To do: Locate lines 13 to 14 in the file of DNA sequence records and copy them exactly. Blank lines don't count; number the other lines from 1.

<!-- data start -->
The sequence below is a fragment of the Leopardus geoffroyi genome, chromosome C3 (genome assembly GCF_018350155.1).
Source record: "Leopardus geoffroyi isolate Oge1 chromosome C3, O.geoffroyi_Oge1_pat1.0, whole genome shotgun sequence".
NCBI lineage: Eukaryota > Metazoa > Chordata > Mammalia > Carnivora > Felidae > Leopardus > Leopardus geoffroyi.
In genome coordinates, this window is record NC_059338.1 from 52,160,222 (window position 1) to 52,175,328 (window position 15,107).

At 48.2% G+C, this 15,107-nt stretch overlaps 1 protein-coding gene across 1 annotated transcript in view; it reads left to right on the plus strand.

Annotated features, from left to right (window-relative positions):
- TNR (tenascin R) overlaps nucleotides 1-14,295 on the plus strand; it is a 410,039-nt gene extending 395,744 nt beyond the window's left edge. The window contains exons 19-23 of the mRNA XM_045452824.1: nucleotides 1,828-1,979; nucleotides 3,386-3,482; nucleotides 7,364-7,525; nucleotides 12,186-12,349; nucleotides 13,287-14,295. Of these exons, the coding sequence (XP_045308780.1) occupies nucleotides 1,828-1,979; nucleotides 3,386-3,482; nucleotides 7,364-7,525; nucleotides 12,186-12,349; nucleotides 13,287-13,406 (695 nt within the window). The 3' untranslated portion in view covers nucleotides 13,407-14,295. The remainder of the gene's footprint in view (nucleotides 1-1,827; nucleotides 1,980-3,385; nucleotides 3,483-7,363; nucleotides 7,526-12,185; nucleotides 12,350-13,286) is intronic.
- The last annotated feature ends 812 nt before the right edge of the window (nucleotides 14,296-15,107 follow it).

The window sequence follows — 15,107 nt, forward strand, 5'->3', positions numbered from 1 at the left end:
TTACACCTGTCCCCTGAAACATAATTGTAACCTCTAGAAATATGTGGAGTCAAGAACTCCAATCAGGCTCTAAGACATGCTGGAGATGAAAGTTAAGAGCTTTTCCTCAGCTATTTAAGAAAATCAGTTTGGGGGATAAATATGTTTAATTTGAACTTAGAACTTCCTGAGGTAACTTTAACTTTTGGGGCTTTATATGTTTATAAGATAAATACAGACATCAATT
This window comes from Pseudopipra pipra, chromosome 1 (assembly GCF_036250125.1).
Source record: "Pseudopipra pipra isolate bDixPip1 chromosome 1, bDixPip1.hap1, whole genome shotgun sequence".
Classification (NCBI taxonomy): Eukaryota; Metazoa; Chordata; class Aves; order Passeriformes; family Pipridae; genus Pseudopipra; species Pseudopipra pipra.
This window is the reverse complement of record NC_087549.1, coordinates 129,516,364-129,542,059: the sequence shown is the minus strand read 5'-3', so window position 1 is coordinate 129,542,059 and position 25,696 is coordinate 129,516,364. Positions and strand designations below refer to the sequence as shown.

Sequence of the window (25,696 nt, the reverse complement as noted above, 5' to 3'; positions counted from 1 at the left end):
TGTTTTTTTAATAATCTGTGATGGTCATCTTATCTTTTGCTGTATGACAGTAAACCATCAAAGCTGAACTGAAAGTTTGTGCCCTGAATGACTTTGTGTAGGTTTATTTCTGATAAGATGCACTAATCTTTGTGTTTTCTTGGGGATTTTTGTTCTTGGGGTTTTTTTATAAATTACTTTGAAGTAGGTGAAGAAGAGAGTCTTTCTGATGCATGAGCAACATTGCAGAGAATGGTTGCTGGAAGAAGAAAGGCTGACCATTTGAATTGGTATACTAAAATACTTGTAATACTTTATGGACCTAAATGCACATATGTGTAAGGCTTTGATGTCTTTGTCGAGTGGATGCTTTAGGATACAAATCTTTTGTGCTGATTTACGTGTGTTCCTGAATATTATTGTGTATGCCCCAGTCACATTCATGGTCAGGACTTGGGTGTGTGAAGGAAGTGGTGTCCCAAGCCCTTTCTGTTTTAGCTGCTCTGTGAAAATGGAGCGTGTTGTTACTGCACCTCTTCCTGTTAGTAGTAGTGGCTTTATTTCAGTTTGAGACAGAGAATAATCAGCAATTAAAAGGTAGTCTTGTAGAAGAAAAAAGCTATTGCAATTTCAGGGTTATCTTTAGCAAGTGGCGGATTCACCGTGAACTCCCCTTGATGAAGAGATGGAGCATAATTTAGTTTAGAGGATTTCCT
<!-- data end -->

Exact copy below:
Classification (NCBI taxonomy): Eukaryota; Metazoa; Chordata; class Aves; order Passeriformes; family Pipridae; genus Pseudopipra; species Pseudopipra pipra.
This window is the reverse complement of record NC_087549.1, coordinates 129,516,364-129,542,059: the sequence shown is the minus strand read 5'-3', so window position 1 is coordinate 129,542,059 and position 25,696 is coordinate 129,516,364. Positions and strand designations below refer to the sequence as shown.